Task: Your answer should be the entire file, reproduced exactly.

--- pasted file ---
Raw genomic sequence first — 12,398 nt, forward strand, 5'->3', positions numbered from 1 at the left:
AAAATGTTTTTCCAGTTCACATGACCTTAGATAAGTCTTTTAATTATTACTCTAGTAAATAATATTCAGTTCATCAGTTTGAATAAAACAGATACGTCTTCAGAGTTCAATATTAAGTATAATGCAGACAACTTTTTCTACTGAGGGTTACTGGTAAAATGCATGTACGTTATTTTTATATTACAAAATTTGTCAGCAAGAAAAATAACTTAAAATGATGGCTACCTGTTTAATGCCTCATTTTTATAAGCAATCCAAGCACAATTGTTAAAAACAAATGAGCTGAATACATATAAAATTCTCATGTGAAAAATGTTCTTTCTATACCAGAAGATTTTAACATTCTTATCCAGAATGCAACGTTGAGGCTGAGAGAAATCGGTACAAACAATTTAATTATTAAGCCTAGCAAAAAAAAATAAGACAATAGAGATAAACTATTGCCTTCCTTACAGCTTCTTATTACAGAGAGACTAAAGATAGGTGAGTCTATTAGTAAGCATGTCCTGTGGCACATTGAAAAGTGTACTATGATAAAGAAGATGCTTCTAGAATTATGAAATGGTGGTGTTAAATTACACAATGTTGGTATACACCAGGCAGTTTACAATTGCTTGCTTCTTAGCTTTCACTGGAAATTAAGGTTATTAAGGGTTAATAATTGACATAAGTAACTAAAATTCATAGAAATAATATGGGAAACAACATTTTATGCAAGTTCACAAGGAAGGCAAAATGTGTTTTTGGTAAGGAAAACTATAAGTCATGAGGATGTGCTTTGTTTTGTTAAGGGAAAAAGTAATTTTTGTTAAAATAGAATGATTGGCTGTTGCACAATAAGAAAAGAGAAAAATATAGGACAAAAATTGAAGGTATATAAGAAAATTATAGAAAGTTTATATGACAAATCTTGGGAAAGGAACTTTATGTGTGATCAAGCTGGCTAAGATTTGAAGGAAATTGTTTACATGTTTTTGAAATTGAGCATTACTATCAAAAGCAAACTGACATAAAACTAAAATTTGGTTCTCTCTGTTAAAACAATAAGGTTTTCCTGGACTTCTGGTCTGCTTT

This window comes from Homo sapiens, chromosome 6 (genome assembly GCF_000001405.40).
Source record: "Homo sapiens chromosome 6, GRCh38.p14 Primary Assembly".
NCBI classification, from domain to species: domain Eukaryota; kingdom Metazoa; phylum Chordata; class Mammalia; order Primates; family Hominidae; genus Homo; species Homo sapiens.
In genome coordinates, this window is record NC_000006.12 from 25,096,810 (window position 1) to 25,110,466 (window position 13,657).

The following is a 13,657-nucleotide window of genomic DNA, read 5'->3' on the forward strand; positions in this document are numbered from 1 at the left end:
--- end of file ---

Raw genomic sequence first — 12,398 nt, forward strand, 5'->3', positions numbered from 1 at the left:
AAAATGTTTTTCCAGTTCACATGACCTTAGATAAGTCTTTTAATTATTACTCTAGTAAATAATATTCAGTTCATCAGTTTGAATAAAACAGATACGTCTTCAGAGTTCAATATTAAGTATAATGCAGACAACTTTTTCTACTGAGGGTTACTGGTAAAATGCATGTACGTTATTTTTATATTACAAAATTTGTCAGCAAGAAAAATAACTTAAAATGATGGCTACCTGTTTAATGCCTCATTTTTATAAGCAATCCAAGCACAATTGTTAAAAACAAATGAGCTGAATACATATAAAATTCTCATGTGAAAAATGTTCTTTCTATACCAGAAGATTTTAACATTCTTATCCAGAATGCAACGTTGAGGCTGAGAGAAATCGGTACAAACAATTTAATTATTAAGCCTAGCAAAAAAAAATAAGACAATAGAGATAAACTATTGCCTTCCTTACAGCTTCTTATTACAGAGAGACTAAAGATAGGTGAGTCTATTAGTAAGCATGTCCTGTGGCACATTGAAAAGTGTACTATGATAAAGAAGATGCTTCTAGAATTATGAAATGGTGGTGTTAAATTACACAATGTTGGTATACACCAGGCAGTTTACAATTGCTTGCTTCTTAGCTTTCACTGGAAATTAAGGTTATTAAGGGTTAATAATTGACATAAGTAACTAAAATTCATAGAAATAATATGGGAAACAACATTTTATGCAAGTTCACAAGGAAGGCAAAATGTGTTTTTGGTAAGGAAAACTATAAGTCATGAGGATGTGCTTTGTTTTGTTAAGGGAAAAAGTAATTTTTGTTAAAATAGAATGATTGGCTGTTGCACAATAAGAAAAGAGAAAAATATAGGACAAAAATTGAAGGTATATAAGAAAATTATAGAAAGTTTATATGACAAATCTTGGGAAAGGAACTTTATGTGTGATCAAGCTGGCTAAGATTTGAAGGAAATTGTTTACATGTTTTTGAAATTGAGCATTACTATCAAAAGCAAACTGACATAAAACTAAAATTTGGTTCTCTCTGTTAAAACAATAAGGTTTTCCTGGACTTCTGGTCTGCTTT

This window comes from Homo sapiens, chromosome 6 (genome assembly GCF_000001405.40).
Source record: "Homo sapiens chromosome 6, GRCh38.p14 Primary Assembly".
NCBI classification, from domain to species: domain Eukaryota; kingdom Metazoa; phylum Chordata; class Mammalia; order Primates; family Hominidae; genus Homo; species Homo sapiens.
In genome coordinates, this window is record NC_000006.12 from 25,096,810 (window position 1) to 25,110,466 (window position 13,657).

The following is a 13,657-nucleotide window of genomic DNA, read 5'->3' on the forward strand; positions in this document are numbered from 1 at the left end: